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Early Music

Classical Editor: Rob Barnett                               Founder Len Mullenger


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Georg Philipp TELEMANN (1681 - 1767)
Passions Oratorium - Das selige Erwägen des bittern Leiden und Sterbens Jesu Christi

Die Andacht (devotion), Der Glaube (faith), Zion - Barbara Locher (soprano)
Die Andacht (devotion) - Zeger Vandersteene (tenor)
Petrus - Stefan Dörr (tenor)
Jesus - Berthold Possemeyer (baritone)
Caiaphas - Jesus-Rene Schmidt (baritone)
Freiburger Vokalensemble
L'Arpa Festante München/Wolfgang Schäfer
Licensed from Bayer Records
BRILLIANT CLASSICS 99521 [60.52, 50.52]
In 1721 Telemann, possibly with the help of his friend the poet Brockes, took up his appointment in the post of Musical Director of the five major churches in Hamburg, responsible for overseeing much of the city's music. The following year Telemann revised his setting of Brockes' Passion, originally dating from 1716. This was a Passion Oratorio, written for concert performance rather than church use. The story is narrated by the Evangelist but he used a poetic paraphrase by Brockes rather than the gospel text. The arias are sung by a mixture of allegorical figures and the characters from the story. Jesus even gets a duet with his mother.

Also in 1722, Telemann wrote his own words for another Passion Oratorio, 'Das selige Erwägen des bittern Leidens und Sterbens Jesu Christi'. This became very popular and received concert performances in Hamburg nearly every year from 1728 to the early 19th century. Telemann's text dispenses with an Evangelist altogether. His soloists include Jesus, Caiaphas and Peter alongside the allegorical figures of Der Glaube (Faith), Die Andacht (Devotion) and Zion. The narration is carried forward in recitatives sung by all of these.

Telemann's music is melodic and the arias are in general quite short. This is a concert work, not a long meditative religious devotion. It is quite short, lasting under two hours (Handel's setting of the Brockes Passion lasts some 30 minutes longer).

Devotionís first aria, a charmingly tuneful number with flutes, is repeated after a recitative and choral, but with slightly different words (a device that Handel uses for Jesus's first aria in his Brockes Passion). And Petrus's first aria, the A section of which is repeated for a second time after a short recitative, is a rather bravura number sung by Stefan Dörr with rather more bravura than accuracy though he spits out the consonants superbly,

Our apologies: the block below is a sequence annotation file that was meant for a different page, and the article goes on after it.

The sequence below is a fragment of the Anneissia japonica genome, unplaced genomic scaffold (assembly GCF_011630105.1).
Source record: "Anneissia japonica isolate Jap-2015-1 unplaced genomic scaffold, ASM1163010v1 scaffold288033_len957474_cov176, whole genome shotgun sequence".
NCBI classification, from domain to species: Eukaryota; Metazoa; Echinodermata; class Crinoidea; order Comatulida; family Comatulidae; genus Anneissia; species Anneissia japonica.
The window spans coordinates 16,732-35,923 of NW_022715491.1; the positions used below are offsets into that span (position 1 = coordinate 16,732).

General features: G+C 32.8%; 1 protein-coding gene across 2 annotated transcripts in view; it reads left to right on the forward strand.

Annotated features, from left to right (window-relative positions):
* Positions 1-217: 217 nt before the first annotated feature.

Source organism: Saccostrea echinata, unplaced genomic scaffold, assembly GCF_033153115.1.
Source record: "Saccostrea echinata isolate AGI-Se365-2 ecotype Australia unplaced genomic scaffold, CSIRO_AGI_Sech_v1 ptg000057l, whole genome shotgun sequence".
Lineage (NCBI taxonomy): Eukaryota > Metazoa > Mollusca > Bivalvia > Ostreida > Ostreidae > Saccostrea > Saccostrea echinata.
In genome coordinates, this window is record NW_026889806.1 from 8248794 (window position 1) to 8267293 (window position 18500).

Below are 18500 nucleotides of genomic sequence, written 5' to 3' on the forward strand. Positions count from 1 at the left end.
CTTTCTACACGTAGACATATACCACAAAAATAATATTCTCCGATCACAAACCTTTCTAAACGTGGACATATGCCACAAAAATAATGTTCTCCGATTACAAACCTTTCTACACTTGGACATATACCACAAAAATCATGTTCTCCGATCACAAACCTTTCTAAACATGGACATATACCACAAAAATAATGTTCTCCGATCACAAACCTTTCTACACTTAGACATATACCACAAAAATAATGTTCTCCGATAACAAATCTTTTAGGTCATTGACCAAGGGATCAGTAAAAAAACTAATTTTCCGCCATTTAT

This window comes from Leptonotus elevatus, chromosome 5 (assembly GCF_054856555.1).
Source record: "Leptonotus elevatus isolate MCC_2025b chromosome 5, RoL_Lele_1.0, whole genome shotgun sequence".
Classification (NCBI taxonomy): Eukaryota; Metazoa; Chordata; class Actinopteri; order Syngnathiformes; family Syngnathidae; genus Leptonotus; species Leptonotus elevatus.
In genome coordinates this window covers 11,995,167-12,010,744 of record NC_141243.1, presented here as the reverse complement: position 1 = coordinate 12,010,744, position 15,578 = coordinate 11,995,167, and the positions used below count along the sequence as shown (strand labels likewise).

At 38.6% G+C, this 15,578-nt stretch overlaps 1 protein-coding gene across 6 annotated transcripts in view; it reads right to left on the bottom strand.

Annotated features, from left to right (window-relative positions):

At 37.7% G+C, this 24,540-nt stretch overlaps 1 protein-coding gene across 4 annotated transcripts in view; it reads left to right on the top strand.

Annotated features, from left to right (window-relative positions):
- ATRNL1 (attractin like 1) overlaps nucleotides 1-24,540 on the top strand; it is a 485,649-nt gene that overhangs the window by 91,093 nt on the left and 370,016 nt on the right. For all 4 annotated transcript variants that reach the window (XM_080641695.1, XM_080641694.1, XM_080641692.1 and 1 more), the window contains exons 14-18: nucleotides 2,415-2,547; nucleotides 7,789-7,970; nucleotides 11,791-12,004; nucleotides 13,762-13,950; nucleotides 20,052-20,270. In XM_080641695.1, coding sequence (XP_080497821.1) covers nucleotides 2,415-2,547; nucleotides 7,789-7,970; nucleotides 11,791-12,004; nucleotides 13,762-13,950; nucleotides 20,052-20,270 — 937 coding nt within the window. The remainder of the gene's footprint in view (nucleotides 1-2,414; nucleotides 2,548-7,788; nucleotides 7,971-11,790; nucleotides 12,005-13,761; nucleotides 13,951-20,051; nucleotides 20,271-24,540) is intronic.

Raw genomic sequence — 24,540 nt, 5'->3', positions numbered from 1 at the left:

The orchestra includes flutes, chalumeaux, horns and bassoons. Telemann uses them all to great effect in the arias. The orchestration is one of the delights of this work. Each aria seems to have its own particular timbre whether it is flutes and piccolos (Devotion's 'Sollt ich deiner wohl vergessen'), a solo bassoon (Devotion's 'Denke nach'), solo violins (Devotion's 'Ihr blut'gen Schweissrubinen'), horns in Jesus's 'Wenn die Gerichtsopsaune' and the wonderfully melancholy combination of low strings and independent bassoon in Petrus's last aria ("Ach ach, was hab ich'). Telemann's light, imaginative orchestral touch along with his frequent use of dance rhythms make this a most attractive work. Its popularity is understandable.

The role of Devotion is shared between tenor Zeger Vandersteene and soprano Barbara Locher. Barbara Locher also sings the arias for Zion and Faith. Both the singers are good, though in the more virtuoso passages Vendeersteene makes up in swagger what he lacks in style. This tendency to bluster is also a fault of Johan-Rene Schmidt, singing Caiaphas, though he has a beautifully rich voice. Zion gets one of the most virtuoso arias in the oratorio, 'Erstaunet', just after Jesus's death and Barbara Locher makes the most of her opportunity. As Jesus, Berthold Possemeyer gets rather more to do than in Bach's Passions. Here he has five arias and when he is being thoughtful and melancholy, Possemeyer makes a fine Jesus. Unfortunately his is not as convincing in the more virtuoso passages, but these are relatively rare.

The choir has only chorales to sing, there are no choruses or turbae. There are plenty of chorales, a total of eleven including three versions of the Passion Chorale. The choir, the Freiburger Vokalensemble, sing them with style and confidence.

The orchestra, L'Arpa Festante München, playing on original instruments, relish all of Telemann's varied orchestration and the wind players in particular contribute some fine solos. Conductor Wolfgang Schäfer generally paces the music well, though there were occasional moments where things seem to plod a little. The recording has significant gaps after each of the chorales, which also slows things up.

This seems to be the only recording of Telemann's 'Passion Oratorio' in the catalogue at the moment. Brilliant Classics are to be congratulated yet again for their ongoing commitment to making Telemann's music available. This is an entirely convincing performance and the orchestra, in particular, contribute some beautifully stylish playing. If the soloists are not all quite perfect, they are all nevertheless more than capable. The resulting performance is never less than adequate and frequently far more than adequate.

There is no libretto, only a comprehensive track listing. The story is self explanatory enough and does not really need a detailed translation. The diction of the cast is excellent so it is perfectly possible to follow the recitative if your German is up to it.

Robert Hugill

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